Theoretically and proven many times, in order for our kids to be well adjusted to a new event, new place, new routines, to avoid any kind of "strong" reactions, we have to give them time to adjust and adapt.Thus we have our Adaptation Program at school. Visits to the barber shop, dental clinic, and others require that we show them photos first before actually going to the place. And when we do go to the actual place, we have to let them feel the place at their own pace. Little by little, our kiddos will eventually sit down on that feared barber's chair or dental chair, or whatever chair they need to sit on in that particular place to visit.

So the time frame I had to orient my boys that we we were going to church took about 10 minutes as I hurriedly searched through the internet of photos of our city's cathedral with different angles if possible. Garret nonchalantly glanced at the photos and proceeded to his playing the keyboard. Morgan? I think he just passed by the photo not really interested in looking at it. As we boarded the car on our way to church, I kept repeating the rules to them, "Garret we will go inside the church. It's a new place but it's okay. When we're inside, no running, no shouting, no kicking. And Garret and Morgan will sit down and be quiet. " In the span of 10 minutes equivalent to the amount of time of the drive from the house to the church, I must have repeated those lines at least four times. I do realize though that the preparation I gave them was hardly ideal and clearly contrary to what they are used to in our Sped program. Thus, I called on a higher power. "Please, God let them understand my words. "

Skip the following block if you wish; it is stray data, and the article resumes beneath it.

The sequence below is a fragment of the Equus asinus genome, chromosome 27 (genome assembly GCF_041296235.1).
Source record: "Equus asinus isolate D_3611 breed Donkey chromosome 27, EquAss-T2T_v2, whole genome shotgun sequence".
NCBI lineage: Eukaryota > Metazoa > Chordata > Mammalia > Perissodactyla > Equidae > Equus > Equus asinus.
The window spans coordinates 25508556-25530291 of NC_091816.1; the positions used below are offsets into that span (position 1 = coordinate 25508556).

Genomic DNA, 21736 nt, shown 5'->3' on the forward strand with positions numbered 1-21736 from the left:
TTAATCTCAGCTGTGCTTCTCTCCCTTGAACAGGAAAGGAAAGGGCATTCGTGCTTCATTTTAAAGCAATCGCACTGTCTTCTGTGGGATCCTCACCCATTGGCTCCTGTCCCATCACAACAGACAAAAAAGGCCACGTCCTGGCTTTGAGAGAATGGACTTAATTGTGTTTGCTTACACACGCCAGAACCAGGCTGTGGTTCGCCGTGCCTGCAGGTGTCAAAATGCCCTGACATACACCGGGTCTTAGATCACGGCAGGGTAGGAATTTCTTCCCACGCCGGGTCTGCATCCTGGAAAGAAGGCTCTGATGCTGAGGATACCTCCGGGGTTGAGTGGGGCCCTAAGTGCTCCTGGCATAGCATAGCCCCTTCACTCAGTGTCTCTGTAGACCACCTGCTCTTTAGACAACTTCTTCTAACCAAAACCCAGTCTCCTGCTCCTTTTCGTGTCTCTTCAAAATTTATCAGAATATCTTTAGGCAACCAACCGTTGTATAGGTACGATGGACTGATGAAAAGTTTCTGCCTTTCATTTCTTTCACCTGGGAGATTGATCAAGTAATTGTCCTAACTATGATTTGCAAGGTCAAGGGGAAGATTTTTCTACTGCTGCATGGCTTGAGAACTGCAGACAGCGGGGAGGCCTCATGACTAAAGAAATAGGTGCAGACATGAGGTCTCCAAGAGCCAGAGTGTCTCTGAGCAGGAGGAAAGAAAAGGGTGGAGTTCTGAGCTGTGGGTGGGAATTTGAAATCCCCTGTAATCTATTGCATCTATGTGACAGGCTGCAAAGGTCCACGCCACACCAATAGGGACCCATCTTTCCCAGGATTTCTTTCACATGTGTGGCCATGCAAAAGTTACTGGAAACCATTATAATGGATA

When we finally arrived in church, we walked from the parking lot to the inside,sat on the pews on the back portion of the church and settled in. Morgan was a bit startled by the place so I told his caregiver to carry him. "It's okay Morgan.", I comforted him. He settled in quietly, his eyes inspecting the place all over. Garret scooted over to his seat, already smiling, eyes wide with interest. I admonished one last time, "It's okay Garret. Very good sitting down." I was crossing my fingers, literally and figuratively.